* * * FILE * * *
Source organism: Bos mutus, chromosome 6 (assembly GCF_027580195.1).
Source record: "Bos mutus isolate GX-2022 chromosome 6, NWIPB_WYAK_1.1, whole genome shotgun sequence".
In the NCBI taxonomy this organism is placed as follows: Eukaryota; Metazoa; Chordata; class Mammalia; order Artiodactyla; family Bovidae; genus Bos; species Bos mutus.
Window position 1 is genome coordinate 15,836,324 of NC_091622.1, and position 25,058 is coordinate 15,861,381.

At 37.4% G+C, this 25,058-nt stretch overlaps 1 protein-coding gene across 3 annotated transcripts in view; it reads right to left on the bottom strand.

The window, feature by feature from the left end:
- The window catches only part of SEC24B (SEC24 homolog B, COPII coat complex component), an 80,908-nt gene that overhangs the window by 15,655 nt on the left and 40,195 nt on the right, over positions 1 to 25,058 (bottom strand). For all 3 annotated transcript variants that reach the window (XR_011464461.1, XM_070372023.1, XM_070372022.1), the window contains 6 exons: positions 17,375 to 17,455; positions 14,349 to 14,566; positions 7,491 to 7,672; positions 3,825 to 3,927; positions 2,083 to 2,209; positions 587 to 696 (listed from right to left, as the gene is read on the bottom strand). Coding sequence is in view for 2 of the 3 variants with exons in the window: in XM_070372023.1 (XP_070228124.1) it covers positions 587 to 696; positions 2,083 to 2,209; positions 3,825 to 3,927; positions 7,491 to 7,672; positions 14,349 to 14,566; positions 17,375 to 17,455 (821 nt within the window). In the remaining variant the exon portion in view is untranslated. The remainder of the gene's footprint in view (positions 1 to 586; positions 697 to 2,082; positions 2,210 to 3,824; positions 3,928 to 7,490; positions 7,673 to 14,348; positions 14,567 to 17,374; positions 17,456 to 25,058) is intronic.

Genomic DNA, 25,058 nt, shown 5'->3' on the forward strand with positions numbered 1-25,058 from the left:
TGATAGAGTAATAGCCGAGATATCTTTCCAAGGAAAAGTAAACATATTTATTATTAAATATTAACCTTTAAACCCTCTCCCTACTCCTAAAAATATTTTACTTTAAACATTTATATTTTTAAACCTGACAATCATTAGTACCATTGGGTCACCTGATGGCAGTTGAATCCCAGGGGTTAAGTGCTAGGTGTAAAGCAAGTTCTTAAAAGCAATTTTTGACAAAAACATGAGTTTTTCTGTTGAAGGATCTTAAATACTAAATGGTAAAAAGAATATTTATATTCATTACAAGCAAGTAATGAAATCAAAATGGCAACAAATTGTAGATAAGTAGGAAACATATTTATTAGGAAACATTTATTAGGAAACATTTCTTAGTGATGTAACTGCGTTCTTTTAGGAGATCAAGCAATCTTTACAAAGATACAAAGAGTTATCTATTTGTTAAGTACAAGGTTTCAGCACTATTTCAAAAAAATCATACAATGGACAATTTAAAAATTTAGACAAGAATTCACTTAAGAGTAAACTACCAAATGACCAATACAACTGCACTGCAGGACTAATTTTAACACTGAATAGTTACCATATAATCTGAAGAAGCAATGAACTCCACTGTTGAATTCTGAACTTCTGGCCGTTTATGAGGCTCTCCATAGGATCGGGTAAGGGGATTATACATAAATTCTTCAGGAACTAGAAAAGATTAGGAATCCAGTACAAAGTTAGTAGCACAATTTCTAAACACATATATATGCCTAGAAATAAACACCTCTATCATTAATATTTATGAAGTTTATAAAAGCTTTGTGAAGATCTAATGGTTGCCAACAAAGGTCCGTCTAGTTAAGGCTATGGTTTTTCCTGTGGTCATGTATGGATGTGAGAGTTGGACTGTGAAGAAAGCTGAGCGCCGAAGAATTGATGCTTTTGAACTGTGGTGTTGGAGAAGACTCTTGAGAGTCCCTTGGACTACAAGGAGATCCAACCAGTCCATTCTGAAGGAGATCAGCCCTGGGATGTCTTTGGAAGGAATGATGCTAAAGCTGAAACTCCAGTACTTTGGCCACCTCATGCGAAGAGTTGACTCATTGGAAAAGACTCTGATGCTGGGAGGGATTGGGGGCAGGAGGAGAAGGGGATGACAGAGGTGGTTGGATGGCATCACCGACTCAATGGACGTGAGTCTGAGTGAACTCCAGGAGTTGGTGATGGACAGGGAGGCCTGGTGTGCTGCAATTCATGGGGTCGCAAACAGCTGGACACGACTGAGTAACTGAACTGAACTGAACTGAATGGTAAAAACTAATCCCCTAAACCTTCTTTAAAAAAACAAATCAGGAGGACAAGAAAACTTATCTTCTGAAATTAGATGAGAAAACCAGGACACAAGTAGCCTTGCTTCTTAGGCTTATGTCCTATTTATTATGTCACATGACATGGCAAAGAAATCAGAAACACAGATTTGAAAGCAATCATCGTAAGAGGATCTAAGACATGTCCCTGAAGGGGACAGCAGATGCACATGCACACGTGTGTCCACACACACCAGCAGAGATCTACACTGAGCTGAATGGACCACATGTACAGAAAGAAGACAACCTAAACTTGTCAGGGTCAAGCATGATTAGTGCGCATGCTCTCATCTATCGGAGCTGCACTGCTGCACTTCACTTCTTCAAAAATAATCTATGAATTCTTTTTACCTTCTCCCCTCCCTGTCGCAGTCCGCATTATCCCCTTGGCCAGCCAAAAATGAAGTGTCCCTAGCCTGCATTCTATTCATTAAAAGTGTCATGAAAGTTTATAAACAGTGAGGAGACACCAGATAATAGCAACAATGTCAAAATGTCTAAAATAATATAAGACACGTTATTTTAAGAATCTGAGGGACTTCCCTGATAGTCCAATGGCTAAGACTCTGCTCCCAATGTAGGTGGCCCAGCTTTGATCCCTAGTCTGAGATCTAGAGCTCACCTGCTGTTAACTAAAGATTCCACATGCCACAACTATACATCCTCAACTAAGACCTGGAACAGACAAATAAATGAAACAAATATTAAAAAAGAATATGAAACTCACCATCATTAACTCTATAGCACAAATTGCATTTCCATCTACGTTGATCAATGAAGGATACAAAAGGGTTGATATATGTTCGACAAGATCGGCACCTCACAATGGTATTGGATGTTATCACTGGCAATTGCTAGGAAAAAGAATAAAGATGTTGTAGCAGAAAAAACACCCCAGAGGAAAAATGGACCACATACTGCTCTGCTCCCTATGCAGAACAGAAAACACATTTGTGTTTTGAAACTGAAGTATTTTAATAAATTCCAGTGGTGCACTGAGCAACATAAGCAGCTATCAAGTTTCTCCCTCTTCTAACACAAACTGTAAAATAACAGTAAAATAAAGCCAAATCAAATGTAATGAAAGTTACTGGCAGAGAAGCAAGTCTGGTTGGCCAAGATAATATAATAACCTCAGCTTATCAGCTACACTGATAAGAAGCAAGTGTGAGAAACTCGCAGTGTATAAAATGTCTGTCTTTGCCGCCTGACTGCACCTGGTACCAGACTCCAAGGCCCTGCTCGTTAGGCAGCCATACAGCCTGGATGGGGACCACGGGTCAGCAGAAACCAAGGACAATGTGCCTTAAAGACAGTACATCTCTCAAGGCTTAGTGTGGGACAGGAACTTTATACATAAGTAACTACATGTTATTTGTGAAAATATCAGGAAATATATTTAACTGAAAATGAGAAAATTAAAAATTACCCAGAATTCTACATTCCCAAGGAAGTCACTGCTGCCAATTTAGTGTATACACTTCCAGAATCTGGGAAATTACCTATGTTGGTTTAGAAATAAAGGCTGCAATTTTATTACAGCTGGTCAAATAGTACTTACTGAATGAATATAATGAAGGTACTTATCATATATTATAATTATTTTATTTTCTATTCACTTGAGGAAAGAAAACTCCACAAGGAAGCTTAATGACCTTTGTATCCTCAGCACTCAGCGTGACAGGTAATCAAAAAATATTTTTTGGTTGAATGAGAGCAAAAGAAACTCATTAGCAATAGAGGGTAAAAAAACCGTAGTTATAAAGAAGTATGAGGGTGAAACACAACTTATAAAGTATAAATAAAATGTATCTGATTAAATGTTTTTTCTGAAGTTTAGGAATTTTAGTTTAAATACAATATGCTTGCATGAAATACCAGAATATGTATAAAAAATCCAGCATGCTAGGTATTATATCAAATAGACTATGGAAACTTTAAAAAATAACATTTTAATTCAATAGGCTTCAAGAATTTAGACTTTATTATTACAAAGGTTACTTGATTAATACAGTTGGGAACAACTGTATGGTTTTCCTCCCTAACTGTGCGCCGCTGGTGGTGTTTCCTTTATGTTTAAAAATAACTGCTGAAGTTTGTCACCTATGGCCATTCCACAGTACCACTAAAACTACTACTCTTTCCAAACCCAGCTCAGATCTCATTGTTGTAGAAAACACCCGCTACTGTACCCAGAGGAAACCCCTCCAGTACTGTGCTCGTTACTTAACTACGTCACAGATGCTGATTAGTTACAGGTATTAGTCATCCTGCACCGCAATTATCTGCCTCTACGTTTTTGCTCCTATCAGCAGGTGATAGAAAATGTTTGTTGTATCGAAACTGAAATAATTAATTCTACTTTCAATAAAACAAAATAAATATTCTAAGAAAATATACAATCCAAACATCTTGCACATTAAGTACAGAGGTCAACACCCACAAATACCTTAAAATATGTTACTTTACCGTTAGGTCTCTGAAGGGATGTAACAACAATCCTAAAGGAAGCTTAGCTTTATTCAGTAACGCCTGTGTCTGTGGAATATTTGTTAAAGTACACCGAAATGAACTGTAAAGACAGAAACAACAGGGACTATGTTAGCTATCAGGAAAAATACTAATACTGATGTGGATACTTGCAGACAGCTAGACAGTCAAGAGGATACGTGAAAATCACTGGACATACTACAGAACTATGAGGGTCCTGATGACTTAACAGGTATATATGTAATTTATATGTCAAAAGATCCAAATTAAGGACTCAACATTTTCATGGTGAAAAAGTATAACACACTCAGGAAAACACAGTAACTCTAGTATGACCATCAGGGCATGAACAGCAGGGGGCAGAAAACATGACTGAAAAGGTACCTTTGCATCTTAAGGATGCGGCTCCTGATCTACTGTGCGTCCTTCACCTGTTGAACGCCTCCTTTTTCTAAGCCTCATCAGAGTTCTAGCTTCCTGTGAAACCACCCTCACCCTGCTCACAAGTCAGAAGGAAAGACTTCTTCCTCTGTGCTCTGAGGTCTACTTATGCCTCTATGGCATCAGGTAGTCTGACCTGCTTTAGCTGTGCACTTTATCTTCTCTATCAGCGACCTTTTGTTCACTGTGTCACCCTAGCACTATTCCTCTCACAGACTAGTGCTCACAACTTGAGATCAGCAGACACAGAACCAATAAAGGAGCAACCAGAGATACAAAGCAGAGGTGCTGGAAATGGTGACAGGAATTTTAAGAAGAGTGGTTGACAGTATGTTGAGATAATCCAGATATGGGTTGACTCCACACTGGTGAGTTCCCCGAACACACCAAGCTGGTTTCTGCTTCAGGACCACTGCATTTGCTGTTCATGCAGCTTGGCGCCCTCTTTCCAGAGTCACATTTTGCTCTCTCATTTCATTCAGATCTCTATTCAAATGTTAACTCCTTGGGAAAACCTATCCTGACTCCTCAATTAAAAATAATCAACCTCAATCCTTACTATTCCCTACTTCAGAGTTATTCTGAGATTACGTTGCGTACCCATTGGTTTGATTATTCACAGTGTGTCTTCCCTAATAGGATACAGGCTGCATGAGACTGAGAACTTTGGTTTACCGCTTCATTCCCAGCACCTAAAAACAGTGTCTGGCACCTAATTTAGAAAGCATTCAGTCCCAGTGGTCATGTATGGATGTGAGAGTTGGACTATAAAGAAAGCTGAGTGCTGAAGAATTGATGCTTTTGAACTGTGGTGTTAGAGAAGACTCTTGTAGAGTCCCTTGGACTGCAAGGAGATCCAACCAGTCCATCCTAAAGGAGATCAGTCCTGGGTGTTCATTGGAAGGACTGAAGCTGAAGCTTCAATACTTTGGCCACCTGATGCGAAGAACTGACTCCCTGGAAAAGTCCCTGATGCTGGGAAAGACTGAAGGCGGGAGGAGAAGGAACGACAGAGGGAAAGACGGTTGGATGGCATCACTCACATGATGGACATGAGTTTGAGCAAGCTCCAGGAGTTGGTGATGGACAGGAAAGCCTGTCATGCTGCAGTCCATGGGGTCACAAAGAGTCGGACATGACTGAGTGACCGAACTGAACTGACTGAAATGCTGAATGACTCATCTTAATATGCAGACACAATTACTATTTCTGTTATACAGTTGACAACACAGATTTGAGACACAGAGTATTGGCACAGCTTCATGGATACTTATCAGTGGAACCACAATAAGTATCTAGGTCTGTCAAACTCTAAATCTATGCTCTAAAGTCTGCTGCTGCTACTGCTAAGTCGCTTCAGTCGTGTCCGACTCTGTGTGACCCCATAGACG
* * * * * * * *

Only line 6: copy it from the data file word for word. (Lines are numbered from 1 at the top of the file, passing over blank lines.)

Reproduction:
The window, feature by feature from the left end: